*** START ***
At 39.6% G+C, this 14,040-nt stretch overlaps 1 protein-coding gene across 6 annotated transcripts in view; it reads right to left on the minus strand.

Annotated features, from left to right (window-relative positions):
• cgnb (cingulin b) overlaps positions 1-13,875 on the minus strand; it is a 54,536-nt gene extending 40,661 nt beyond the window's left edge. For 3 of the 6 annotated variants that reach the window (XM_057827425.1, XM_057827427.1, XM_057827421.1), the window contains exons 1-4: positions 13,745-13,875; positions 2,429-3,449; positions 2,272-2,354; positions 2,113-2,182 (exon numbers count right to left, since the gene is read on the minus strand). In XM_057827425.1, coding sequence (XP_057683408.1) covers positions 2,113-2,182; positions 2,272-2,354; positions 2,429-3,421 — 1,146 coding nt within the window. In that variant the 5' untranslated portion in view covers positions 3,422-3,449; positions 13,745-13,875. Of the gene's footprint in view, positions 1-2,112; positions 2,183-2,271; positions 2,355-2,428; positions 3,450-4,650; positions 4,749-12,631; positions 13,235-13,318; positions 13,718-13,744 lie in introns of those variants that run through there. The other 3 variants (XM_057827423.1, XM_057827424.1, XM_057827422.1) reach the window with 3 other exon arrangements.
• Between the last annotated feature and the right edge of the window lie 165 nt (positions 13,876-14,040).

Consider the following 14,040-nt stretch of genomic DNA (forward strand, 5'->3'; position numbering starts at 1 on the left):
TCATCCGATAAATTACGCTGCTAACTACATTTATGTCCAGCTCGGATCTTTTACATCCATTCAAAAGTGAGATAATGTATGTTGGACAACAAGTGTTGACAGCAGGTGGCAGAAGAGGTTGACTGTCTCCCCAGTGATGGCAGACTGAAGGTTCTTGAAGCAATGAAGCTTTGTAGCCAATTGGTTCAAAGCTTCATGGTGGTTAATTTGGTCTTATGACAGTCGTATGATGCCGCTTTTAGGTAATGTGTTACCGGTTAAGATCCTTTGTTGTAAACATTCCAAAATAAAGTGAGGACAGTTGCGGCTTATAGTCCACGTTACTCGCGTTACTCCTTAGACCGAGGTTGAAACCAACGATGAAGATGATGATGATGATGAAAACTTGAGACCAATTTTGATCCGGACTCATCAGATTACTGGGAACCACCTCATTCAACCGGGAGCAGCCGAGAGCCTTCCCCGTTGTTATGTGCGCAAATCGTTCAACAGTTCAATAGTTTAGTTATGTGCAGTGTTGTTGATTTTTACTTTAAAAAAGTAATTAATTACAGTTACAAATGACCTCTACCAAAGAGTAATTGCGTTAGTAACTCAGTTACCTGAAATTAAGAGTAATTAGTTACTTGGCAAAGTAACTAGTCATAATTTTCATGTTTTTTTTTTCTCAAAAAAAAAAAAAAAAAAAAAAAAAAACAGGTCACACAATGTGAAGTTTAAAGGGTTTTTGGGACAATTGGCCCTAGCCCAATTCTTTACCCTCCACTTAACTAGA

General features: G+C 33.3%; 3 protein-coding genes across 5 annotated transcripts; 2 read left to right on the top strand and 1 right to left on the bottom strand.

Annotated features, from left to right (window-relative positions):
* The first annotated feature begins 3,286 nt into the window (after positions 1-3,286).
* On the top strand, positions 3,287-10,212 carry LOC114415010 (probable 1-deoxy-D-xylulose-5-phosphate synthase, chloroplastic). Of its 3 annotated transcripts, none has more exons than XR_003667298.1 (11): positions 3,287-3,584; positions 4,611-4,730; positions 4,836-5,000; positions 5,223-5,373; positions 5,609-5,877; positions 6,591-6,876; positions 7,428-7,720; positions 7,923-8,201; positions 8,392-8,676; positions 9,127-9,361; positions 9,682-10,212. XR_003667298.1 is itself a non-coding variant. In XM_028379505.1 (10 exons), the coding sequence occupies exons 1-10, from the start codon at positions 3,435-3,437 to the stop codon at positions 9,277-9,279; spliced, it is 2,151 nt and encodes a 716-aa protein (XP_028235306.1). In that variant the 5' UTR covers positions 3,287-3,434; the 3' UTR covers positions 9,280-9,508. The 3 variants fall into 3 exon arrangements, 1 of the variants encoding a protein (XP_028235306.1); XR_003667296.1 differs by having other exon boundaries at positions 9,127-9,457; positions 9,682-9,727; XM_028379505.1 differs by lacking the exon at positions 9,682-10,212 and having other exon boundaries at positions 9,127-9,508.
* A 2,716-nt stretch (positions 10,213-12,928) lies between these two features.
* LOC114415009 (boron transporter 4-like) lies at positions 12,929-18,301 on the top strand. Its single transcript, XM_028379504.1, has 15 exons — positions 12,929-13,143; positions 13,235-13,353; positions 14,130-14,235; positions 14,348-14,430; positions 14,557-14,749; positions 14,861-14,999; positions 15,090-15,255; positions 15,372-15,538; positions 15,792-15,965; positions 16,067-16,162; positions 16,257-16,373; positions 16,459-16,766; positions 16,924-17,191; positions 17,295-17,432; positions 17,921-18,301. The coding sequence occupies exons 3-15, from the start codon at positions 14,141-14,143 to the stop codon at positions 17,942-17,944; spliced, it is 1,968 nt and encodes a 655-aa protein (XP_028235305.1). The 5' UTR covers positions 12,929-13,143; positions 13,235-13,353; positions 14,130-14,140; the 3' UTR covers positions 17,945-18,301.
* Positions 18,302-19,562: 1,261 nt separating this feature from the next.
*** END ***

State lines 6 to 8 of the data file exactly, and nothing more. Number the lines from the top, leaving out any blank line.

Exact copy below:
TCATCCGATAAATTACGCTGCTAACTACATTTATGTCCAGCTCGGATCTTTTACATCCATTCAAAAGTGAGATAATGTATGTTGGACAACAAGTGTTGACAGCAGGTGGCAGAAGAGGTTGACTGTCTCCCCAGTGATGGCAGACTGAAGGTTCTTGAAGCAATGAAGCTTTGTAGCCAATTGGTTCAAAGCTTCATGGTGGTTAATTTGGTCTTATGACAGTCGTATGATGCCGCTTTTAGGTAATGTGTTACCGGTTAAGATCCTTTGTTGTAAACATTCCAAAATAAAGTGAGGACAGTTGCGGCTTATAGTCCACGTTACTCGCGTTACTCCTTAGACCGAGGTTGAAACCAACGATGAAGATGATGATGATGATGAAAACTTGAGACCAATTTTGATCCGGACTCATCAGATTACTGGGAACCACCTCATTCAACCGGGAGCAGCCGAGAGCCTTCCCCGTTGTTATGTGCGCAAATCGTTCAACAGTTCAATAGTTTAGTTATGTGCAGTGTTGTTGATTTTTACTTTAAAAAAGTAATTAATTACAGTTACAAATGACCTCTACCAAAGAGTAATTGCGTTAGTAACTCAGTTACCTGAAATTAAGAGTAATTAGTTACTTGGCAAAGTAACTAGTCATAATTTTCATGTTTTTTTTTTCTCAAAAAAAAAAAAAAAAAAAAAAAAAAACAGGTCACACAATGTGAAGTTTAAAGGGTTTTTGGGACAATTGGCCCTAGCCCAATTCTTTACCCTCCACTTAACTAGA

General features: G+C 33.3%; 3 protein-coding genes across 5 annotated transcripts; 2 read left to right on the top strand and 1 right to left on the bottom strand.

Annotated features, from left to right (window-relative positions):